Even wars have limits. They are defined by International Humanitarian Law which obliges protection of all people not taking part in the conflict, as well as limiting the means and methods of warfare. The rules and laws of war undoubtedly have deeper historical roots. They are derived from elementary human values that are an integral part of all the world's philosophies and religions.
Islamic law guarantees victims of armed conflict the right to protection, respect, and dignified humane treatment. It also calls for the protection of civilian facilities and property. Islamic law limits the methods and means of warfare to the limits of military necessity.
All this is in full compliance with the provisions of International Humanitarian Law and the Geneva Conventions. Thus, the similarities between IHL and Islamic law are not coincidental, but the evidence that there are universal values and an important part of most religious and other worldviews.
Similarities and differences between IHL and Islamic Law are the main topics of the publication titled “Islamic Law and International Humanitarian Law.” The book is a joint product of the longstanding cooperation between the International Committee of the Red Cross in Bosnia and Herzegovina and the Faculty of Islamic Studies at the University of Sarajevo.
Academic papers published in the book arose from jointly organized events from the past years, primarily from the scientific conference held in September 2018 in Sarajevo. In their papers, the authors who spent much of their academic work dealing with International Humanitarian Law or Islamic Law, answer questions that have emerged as crucial in the discussions.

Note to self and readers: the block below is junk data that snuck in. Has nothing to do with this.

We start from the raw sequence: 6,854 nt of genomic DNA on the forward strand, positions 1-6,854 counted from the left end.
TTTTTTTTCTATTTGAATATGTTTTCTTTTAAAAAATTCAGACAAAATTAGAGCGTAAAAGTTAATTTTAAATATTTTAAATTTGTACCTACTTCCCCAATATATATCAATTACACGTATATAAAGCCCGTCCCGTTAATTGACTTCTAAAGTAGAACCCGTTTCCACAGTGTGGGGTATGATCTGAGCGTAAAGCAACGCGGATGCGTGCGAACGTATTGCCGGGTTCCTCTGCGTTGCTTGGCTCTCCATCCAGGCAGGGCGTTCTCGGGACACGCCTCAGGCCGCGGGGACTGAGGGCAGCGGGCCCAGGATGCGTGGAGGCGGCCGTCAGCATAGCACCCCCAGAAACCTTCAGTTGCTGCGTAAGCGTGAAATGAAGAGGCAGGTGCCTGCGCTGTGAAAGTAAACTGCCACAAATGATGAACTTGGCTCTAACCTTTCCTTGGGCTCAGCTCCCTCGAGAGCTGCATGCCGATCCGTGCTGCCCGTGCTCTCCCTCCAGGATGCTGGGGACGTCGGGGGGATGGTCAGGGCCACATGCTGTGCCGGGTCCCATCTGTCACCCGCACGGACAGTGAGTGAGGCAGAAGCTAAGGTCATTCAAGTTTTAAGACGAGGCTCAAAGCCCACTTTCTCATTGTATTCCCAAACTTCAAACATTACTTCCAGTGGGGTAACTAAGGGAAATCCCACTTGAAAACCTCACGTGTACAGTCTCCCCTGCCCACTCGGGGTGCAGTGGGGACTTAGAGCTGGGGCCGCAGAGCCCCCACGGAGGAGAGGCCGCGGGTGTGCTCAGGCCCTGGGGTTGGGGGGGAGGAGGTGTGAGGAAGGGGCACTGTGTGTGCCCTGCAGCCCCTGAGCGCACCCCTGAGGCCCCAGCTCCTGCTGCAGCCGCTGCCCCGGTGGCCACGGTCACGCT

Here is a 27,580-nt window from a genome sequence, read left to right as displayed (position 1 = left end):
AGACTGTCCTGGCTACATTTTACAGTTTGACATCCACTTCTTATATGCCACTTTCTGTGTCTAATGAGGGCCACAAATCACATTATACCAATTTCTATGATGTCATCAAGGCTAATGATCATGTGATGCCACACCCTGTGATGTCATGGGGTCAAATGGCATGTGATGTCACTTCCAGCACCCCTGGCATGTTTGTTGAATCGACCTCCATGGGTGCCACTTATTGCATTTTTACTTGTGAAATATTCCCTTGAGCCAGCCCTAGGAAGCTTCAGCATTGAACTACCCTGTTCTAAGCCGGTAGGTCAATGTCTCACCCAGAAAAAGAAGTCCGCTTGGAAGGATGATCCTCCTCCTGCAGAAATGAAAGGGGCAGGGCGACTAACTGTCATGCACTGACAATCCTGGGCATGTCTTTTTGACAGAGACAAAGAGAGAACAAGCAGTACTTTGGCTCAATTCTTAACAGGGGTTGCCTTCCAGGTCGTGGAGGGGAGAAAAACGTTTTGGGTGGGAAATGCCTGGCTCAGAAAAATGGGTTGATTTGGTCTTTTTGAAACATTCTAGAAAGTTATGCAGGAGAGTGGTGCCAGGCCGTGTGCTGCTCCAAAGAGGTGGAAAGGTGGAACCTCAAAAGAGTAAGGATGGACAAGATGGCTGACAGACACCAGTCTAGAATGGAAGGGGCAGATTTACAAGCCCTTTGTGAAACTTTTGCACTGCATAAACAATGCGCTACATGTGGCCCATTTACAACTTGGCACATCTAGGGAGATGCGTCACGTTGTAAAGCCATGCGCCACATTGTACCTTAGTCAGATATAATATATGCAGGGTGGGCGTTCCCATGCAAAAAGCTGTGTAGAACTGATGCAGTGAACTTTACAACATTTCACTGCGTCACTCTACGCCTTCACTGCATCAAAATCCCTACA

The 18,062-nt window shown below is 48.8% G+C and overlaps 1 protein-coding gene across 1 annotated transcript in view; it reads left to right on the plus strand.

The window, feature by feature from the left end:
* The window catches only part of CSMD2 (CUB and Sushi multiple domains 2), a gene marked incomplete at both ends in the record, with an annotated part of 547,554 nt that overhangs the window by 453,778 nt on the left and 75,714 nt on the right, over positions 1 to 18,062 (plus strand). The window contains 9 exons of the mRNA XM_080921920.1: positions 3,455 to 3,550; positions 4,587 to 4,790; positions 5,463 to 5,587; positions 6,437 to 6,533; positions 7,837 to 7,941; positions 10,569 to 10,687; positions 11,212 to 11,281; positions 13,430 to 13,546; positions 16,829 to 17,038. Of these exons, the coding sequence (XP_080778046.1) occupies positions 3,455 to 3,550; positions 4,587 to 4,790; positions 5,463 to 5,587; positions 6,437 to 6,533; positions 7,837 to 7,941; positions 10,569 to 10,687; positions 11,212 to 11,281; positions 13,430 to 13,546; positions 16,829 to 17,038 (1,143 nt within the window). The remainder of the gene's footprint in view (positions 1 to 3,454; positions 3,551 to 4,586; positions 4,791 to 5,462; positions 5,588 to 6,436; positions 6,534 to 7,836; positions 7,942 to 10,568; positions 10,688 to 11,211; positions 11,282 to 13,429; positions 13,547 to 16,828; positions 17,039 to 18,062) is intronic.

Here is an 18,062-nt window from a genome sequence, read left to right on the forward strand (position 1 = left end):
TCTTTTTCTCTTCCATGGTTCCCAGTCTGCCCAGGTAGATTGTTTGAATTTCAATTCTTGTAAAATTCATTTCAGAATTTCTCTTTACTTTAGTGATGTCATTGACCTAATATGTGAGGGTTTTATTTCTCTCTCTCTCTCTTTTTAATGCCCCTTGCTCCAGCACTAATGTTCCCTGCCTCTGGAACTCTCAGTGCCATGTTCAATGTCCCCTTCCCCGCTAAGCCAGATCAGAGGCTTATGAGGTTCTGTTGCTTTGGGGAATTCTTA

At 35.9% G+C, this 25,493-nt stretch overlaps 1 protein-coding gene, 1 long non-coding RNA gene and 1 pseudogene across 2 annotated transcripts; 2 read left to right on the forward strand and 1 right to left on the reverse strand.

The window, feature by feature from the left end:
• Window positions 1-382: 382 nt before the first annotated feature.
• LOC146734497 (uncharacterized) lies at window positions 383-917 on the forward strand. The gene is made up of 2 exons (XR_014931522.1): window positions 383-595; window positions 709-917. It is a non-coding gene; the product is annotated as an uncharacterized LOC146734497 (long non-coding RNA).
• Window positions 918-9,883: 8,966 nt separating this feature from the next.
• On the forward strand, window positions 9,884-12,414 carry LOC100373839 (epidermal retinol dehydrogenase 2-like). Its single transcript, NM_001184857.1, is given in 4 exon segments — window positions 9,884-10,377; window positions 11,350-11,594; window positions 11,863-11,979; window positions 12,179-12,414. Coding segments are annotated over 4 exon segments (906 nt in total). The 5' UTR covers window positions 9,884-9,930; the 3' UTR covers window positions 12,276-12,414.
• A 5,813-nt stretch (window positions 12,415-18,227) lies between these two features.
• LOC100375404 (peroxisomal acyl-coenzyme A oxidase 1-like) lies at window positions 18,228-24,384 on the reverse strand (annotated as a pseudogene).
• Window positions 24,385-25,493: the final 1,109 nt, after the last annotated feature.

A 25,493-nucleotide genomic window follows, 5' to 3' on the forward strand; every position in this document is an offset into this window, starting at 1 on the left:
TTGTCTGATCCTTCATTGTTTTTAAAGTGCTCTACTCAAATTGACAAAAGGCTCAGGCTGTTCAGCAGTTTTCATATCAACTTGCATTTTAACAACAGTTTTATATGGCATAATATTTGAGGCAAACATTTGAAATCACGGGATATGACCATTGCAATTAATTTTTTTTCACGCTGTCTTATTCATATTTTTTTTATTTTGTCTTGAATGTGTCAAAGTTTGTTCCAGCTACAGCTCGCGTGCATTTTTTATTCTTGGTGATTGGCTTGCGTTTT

The promotion of the Bosnian version of the book was organized in February 2020 at the Faculty of Islamic Science in Sarajevo.
On that occasion, the Dean of the Faculty of Islamic Studies, Dr. Zuhdija Hasanović, emphasized the importance of discussion on the war and religion in Bosnia-Herzegovina, as religious feelings were often severely abused: “True religion transcends misunderstandings and all cultural and social prejudices of the limited human mind. Moreover, it seeks to establish lasting good relations among people by strengthening feelings of equality, equality, brotherhood, and unity in diversity. True faith in God is an effort to love His creatures, not committing crimes against them”, said Hasanović.
The ICRC maintains a regular dialogue with Islamic intellectuals and academics around the world.
“Since 2016, we have been intensifying this dialogue in Bosnia-Herzegovina, considering the historical significance and reputation the Islamic Community and the Faculty of Islamic Studies in Sarajevo are enjoying even beyond this country and region. Our fruitful discussions have not been only of an abstract nature, but we also deal with very concrete humanitarian topics such as missing persons. We are convinced that the collection of corresponding articles can contribute to further promoting universal humanitarian principles but also improving humanitarian action worldwide”, said Elmir Camić, head of ICRC's delegation in Sarajevo.
Recently, the publication has been translated and published also in English language. Both versions are available in digital format through the links provided below.